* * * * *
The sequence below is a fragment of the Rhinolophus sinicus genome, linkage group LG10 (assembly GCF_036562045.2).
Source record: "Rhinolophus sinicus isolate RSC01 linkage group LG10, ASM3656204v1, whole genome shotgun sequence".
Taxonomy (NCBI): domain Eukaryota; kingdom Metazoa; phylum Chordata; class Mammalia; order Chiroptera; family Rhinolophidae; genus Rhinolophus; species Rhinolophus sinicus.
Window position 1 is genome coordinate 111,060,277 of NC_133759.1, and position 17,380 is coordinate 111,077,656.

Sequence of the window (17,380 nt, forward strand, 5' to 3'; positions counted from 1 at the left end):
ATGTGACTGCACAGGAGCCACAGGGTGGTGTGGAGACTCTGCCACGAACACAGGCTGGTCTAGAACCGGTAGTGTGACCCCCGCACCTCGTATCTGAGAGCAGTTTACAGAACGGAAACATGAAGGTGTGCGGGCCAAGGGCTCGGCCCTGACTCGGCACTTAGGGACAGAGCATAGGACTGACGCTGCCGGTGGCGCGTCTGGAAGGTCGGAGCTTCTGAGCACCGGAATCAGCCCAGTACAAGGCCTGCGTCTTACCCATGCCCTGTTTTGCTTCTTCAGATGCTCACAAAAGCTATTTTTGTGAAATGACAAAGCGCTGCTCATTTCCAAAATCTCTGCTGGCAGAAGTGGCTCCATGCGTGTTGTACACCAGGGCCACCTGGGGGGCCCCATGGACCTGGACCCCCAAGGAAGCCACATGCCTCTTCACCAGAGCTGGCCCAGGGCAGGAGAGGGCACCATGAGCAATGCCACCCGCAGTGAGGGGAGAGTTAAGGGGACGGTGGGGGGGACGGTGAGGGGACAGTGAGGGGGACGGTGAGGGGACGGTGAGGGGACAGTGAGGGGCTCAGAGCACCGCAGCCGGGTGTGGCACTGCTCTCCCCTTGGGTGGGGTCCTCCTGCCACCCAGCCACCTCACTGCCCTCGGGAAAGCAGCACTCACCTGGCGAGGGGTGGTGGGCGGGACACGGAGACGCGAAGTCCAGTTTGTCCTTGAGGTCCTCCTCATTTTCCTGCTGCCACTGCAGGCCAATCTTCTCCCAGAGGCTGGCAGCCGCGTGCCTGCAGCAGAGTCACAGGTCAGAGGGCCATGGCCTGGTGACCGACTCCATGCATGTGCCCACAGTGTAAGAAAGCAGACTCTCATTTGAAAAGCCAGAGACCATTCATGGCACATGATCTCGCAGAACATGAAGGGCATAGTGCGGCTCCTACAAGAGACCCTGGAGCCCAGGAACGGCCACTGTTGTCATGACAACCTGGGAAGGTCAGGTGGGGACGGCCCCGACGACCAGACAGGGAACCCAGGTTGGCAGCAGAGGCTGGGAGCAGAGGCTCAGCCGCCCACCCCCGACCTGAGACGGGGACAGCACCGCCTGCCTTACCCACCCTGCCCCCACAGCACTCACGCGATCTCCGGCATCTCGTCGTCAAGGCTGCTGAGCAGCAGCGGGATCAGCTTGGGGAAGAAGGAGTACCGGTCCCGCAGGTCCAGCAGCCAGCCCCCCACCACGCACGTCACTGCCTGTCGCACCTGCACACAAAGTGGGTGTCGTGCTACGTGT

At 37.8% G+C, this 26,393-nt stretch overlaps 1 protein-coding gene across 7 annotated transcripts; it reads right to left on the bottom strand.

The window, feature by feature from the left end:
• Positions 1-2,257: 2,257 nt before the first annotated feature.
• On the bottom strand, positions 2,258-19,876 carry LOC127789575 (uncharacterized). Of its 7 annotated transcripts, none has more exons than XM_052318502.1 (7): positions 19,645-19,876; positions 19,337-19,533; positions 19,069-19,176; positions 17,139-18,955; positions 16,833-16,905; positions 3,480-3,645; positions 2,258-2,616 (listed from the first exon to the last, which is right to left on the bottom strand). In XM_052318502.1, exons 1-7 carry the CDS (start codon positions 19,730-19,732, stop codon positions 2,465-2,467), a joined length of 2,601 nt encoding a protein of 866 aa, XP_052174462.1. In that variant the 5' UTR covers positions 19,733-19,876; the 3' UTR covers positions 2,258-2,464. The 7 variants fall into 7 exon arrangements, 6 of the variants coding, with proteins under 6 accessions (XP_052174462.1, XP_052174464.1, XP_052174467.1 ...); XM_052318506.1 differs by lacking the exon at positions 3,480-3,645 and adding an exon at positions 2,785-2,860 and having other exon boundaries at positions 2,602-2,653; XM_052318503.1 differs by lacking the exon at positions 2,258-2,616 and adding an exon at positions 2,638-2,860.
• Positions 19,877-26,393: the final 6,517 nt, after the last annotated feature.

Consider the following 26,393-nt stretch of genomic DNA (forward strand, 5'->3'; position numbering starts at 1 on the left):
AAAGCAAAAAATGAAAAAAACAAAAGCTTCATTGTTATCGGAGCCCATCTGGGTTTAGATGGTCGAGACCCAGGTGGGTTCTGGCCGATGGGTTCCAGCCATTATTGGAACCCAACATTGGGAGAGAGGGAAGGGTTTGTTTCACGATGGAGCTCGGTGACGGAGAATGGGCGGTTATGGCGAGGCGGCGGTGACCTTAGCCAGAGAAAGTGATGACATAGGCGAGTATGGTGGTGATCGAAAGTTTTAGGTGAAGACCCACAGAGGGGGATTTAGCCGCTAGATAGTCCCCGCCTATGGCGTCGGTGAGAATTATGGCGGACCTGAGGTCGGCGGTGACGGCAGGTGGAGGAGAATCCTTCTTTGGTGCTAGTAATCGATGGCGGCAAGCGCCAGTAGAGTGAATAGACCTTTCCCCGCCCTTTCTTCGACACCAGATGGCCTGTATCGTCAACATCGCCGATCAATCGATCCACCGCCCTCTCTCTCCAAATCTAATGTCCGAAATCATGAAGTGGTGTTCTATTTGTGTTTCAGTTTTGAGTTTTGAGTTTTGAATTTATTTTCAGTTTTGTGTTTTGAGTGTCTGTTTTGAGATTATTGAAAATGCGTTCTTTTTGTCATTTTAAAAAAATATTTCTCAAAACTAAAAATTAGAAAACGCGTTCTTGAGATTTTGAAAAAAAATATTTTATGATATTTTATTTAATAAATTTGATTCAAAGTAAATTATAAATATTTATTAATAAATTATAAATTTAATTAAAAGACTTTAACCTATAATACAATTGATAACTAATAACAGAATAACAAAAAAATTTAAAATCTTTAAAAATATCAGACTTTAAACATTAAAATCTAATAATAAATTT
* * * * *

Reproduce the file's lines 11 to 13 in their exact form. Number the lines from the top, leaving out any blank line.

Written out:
• Positions 19,877-26,393: the final 6,517 nt, after the last annotated feature.

Consider the following 26,393-nt stretch of genomic DNA (forward strand, 5'->3'; position numbering starts at 1 on the left):
AAAGCAAAAAATGAAAAAAACAAAAGCTTCATTGTTATCGGAGCCCATCTGGGTTTAGATGGTCGAGACCCAGGTGGGTTCTGGCCGATGGGTTCCAGCCATTATTGGAACCCAACATTGGGAGAGAGGGAAGGGTTTGTTTCACGATGGAGCTCGGTGACGGAGAATGGGCGGTTATGGCGAGGCGGCGGTGACCTTAGCCAGAGAAAGTGATGACATAGGCGAGTATGGTGGTGATCGAAAGTTTTAGGTGAAGACCCACAGAGGGGGATTTAGCCGCTAGATAGTCCCCGCCTATGGCGTCGGTGAGAATTATGGCGGACCTGAGGTCGGCGGTGACGGCAGGTGGAGGAGAATCCTTCTTTGGTGCTAGTAATCGATGGCGGCAAGCGCCAGTAGAGTGAATAGACCTTTCCCCGCCCTTTCTTCGACACCAGATGGCCTGTATCGTCAACATCGCCGATCAATCGATCCACCGCCCTCTCTCTCCAAATCTAATGTCCGAAATCATGAAGTGGTGTTCTATTTGTGTTTCAGTTTTGAGTTTTGAGTTTTGAATTTATTTTCAGTTTTGTGTTTTGAGTGTCTGTTTTGAGATTATTGAAAATGCGTTCTTTTTGTCATTTTAAAAAAATATTTCTCAAAACTAAAAATTAGAAAACGCGTTCTTGAGATTTTGAAAAAAAATATTTTATGATATTTTATTTAATAAATTTGATTCAAAGTAAATTATAAATATTTATTAATAAATTATAAATTTAATTAAAAGACTTTAACCTATAATACAATTGATAACTAATAACAGAATAACAAAAAAATTTAAAATCTTTAAAAATATCAGACTTTAAACATTAAAATCTAATAATAAATTT